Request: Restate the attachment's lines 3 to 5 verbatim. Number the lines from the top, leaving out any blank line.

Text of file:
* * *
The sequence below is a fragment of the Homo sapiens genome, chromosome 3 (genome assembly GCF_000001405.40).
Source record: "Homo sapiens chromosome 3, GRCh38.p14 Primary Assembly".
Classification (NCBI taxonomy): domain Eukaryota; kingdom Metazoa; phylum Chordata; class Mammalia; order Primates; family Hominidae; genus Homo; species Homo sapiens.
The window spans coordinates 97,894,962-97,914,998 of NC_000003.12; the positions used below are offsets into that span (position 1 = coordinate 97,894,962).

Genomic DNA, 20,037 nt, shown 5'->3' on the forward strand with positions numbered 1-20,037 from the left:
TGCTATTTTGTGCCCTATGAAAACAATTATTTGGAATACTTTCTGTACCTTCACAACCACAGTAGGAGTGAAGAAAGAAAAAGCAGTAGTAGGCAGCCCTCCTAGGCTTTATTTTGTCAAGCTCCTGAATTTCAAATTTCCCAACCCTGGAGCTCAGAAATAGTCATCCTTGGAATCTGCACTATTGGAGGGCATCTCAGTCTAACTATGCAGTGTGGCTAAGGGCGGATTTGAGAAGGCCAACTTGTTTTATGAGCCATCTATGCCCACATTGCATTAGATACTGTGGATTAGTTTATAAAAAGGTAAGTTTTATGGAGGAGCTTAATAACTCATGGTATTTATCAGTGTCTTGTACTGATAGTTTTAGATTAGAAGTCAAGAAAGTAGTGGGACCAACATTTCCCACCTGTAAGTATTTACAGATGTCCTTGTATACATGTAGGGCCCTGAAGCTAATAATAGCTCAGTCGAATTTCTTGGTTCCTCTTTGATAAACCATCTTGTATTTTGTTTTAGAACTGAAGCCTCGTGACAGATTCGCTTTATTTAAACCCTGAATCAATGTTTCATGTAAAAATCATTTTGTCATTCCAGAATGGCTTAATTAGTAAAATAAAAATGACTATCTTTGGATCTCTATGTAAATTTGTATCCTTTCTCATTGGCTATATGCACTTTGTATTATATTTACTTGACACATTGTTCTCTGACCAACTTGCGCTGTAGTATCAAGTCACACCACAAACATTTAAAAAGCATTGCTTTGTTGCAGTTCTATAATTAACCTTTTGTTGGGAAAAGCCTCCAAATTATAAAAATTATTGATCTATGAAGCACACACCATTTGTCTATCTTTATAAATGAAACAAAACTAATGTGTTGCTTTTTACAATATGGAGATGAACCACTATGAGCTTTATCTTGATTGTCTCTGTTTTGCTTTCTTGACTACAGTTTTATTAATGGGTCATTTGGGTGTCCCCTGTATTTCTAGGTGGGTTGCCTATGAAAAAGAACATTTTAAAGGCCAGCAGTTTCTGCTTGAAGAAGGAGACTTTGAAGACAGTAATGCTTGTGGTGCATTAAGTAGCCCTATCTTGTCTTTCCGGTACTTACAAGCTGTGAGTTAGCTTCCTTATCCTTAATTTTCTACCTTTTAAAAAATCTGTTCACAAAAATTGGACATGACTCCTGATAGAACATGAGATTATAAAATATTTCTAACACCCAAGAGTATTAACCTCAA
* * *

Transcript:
Classification (NCBI taxonomy): domain Eukaryota; kingdom Metazoa; phylum Chordata; class Mammalia; order Primates; family Hominidae; genus Homo; species Homo sapiens.
The window spans coordinates 97,894,962-97,914,998 of NC_000003.12; the positions used below are offsets into that span (position 1 = coordinate 97,894,962).

Genomic DNA, 20,037 nt, shown 5'->3' on the forward strand with positions numbered 1-20,037 from the left: